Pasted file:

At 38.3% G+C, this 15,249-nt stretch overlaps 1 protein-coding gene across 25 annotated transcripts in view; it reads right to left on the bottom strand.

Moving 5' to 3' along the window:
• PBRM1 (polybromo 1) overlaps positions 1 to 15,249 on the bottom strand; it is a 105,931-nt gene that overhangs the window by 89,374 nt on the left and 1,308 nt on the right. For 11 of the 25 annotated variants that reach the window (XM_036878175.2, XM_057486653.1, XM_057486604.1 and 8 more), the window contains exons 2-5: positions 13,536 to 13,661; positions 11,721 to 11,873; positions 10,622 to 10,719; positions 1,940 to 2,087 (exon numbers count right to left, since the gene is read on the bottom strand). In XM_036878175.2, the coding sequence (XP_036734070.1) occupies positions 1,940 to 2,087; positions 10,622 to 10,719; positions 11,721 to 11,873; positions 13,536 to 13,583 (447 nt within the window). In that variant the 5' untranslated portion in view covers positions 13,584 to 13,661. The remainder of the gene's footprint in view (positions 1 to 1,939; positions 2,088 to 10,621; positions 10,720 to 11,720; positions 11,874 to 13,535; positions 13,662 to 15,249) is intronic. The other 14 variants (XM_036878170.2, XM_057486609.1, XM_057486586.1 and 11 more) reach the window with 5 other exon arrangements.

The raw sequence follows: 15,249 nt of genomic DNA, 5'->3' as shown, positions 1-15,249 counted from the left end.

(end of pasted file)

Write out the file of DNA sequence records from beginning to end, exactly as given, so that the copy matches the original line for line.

At 38.3% G+C, this 15,249-nt stretch overlaps 1 protein-coding gene across 25 annotated transcripts in view; it reads right to left on the bottom strand.

Moving 5' to 3' along the window:
• PBRM1 (polybromo 1) overlaps positions 1 to 15,249 on the bottom strand; it is a 105,931-nt gene that overhangs the window by 89,374 nt on the left and 1,308 nt on the right. For 11 of the 25 annotated variants that reach the window (XM_036878175.2, XM_057486653.1, XM_057486604.1 and 8 more), the window contains exons 2-5: positions 13,536 to 13,661; positions 11,721 to 11,873; positions 10,622 to 10,719; positions 1,940 to 2,087 (exon numbers count right to left, since the gene is read on the bottom strand). In XM_036878175.2, the coding sequence (XP_036734070.1) occupies positions 1,940 to 2,087; positions 10,622 to 10,719; positions 11,721 to 11,873; positions 13,536 to 13,583 (447 nt within the window). In that variant the 5' untranslated portion in view covers positions 13,584 to 13,661. The remainder of the gene's footprint in view (positions 1 to 1,939; positions 2,088 to 10,621; positions 10,720 to 11,720; positions 11,874 to 13,535; positions 13,662 to 15,249) is intronic. The other 14 variants (XM_036878170.2, XM_057486609.1, XM_057486586.1 and 11 more) reach the window with 5 other exon arrangements.

The raw sequence follows: 15,249 nt of genomic DNA, 5'->3' as shown, positions 1-15,249 counted from the left end.